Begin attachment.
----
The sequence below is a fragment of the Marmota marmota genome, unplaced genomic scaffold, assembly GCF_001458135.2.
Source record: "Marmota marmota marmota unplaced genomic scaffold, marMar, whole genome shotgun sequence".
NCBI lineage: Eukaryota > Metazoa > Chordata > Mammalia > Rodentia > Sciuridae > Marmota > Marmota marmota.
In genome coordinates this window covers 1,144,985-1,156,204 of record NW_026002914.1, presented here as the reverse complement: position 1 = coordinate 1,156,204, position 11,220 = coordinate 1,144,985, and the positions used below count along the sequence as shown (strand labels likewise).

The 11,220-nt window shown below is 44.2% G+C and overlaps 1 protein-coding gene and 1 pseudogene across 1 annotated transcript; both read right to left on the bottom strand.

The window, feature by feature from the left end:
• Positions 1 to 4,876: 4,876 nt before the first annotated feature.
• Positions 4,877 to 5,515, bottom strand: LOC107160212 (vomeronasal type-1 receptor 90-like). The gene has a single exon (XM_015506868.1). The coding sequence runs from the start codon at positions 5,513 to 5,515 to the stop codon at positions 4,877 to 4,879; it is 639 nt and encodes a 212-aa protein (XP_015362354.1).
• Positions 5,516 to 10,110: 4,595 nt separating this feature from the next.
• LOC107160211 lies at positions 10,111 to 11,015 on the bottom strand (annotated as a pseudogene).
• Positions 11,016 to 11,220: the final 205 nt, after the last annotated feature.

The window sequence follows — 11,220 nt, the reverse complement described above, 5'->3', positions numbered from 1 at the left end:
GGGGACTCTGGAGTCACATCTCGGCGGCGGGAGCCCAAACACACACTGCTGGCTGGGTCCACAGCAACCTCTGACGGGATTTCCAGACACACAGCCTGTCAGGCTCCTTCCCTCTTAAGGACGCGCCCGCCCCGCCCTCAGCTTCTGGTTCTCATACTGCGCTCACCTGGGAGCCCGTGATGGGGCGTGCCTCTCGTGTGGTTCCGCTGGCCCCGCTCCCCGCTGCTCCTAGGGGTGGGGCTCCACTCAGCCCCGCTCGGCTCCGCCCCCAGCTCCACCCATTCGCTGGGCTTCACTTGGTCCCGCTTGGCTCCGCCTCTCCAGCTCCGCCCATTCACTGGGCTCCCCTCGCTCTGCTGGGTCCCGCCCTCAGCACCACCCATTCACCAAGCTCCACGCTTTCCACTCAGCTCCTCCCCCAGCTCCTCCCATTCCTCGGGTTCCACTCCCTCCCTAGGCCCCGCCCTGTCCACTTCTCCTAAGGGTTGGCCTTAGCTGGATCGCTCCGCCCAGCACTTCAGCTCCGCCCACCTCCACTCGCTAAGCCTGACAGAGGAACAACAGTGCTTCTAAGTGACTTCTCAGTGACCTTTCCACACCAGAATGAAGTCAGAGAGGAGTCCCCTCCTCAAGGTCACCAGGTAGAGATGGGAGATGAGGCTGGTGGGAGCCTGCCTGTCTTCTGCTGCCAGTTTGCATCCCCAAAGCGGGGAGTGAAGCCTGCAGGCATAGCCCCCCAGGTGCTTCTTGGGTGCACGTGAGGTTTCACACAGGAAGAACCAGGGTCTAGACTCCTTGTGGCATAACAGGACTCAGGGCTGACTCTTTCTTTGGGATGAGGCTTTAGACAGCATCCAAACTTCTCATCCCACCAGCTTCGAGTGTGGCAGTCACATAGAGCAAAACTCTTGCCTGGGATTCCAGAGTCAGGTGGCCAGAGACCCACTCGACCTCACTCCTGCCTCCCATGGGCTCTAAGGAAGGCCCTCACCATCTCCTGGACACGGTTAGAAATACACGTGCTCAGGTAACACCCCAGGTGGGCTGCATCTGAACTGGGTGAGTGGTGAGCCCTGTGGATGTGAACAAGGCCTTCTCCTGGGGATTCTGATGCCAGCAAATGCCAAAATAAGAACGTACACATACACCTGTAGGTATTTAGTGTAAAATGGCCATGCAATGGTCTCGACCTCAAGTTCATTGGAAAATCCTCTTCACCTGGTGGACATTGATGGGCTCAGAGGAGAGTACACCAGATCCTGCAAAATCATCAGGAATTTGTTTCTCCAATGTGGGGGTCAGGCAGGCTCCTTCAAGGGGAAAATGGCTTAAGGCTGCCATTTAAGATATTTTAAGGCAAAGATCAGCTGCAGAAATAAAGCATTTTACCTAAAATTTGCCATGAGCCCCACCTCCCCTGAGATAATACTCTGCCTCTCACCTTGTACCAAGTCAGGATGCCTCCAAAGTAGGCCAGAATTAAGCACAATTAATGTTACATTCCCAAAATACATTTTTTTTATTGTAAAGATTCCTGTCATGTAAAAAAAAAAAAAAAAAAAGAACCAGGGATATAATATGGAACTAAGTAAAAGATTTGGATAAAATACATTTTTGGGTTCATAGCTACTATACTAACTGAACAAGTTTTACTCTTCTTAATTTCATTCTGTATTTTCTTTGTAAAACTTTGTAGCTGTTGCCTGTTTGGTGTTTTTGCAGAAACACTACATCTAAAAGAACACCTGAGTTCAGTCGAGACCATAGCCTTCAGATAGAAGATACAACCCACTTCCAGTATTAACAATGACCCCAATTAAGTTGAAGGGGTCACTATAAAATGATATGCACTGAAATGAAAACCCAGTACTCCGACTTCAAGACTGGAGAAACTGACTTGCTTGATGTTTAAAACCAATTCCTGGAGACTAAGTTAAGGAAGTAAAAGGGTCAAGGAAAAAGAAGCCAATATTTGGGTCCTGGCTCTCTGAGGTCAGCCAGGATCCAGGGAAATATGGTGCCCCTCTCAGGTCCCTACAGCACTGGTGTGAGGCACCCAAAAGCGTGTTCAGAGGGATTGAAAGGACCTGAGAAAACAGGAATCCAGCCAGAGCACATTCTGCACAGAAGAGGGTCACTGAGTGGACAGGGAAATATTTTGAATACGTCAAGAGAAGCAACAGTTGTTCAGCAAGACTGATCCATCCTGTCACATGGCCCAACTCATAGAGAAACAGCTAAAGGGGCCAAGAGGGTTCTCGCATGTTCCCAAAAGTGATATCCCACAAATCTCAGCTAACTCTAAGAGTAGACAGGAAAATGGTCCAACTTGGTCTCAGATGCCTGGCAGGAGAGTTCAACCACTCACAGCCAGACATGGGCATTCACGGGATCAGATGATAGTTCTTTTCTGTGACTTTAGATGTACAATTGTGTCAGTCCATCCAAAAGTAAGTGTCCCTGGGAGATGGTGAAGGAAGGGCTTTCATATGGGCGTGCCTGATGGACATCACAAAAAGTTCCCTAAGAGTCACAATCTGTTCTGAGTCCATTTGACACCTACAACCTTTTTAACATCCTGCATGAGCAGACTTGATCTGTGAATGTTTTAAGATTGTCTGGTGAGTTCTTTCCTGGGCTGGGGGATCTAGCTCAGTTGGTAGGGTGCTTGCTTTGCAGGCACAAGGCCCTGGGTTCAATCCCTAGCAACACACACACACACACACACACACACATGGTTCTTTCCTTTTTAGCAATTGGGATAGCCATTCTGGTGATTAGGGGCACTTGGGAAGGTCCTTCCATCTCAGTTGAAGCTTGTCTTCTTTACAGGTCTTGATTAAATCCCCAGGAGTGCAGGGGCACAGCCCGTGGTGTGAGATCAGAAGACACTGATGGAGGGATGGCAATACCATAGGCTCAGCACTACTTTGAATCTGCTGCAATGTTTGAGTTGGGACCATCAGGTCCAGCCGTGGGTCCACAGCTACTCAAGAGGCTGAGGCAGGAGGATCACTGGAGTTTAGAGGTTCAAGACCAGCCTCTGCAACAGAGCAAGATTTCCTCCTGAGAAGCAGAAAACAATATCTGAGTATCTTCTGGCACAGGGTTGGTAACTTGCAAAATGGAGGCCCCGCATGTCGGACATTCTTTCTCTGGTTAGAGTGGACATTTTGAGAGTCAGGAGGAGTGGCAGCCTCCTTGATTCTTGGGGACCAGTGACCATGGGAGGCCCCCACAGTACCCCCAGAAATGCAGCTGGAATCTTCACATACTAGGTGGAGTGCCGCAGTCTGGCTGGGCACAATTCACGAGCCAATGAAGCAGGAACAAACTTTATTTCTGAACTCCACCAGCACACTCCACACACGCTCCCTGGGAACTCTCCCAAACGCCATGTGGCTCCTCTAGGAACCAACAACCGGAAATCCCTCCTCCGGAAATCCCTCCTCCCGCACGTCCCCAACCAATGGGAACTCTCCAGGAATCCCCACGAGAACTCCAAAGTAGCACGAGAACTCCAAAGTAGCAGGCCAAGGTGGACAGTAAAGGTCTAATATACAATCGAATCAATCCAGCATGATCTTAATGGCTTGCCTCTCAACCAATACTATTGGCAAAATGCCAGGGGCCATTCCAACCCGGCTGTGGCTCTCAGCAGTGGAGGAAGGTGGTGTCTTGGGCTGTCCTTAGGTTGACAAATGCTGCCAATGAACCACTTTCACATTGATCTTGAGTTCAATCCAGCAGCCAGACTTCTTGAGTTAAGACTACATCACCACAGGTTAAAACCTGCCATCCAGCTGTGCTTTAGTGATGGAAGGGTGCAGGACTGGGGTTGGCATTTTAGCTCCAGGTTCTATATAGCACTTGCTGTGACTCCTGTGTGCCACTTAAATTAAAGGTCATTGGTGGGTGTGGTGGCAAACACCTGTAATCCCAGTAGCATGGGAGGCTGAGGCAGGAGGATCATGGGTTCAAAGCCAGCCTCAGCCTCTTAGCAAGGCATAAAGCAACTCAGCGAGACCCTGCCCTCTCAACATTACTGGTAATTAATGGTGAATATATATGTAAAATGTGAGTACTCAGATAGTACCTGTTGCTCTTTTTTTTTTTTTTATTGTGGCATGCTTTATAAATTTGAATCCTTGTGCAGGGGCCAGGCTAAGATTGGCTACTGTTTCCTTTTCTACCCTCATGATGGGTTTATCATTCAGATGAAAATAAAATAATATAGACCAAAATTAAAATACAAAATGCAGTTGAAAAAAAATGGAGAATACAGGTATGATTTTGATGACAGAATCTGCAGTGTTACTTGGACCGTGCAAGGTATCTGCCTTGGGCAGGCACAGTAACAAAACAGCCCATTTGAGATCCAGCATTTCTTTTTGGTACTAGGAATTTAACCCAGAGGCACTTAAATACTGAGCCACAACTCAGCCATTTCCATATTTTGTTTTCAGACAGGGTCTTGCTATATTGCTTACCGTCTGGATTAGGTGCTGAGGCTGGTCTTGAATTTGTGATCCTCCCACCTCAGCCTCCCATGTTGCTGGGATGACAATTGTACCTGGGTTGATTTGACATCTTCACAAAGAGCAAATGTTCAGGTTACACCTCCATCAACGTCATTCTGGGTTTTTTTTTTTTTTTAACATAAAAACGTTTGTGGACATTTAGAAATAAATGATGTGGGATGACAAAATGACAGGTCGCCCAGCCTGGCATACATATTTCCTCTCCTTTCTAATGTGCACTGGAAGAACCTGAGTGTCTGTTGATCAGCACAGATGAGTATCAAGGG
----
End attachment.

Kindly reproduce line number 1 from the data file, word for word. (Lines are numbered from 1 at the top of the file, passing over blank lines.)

The sequence below is a fragment of the Marmota marmota genome, unplaced genomic scaffold, assembly GCF_001458135.2.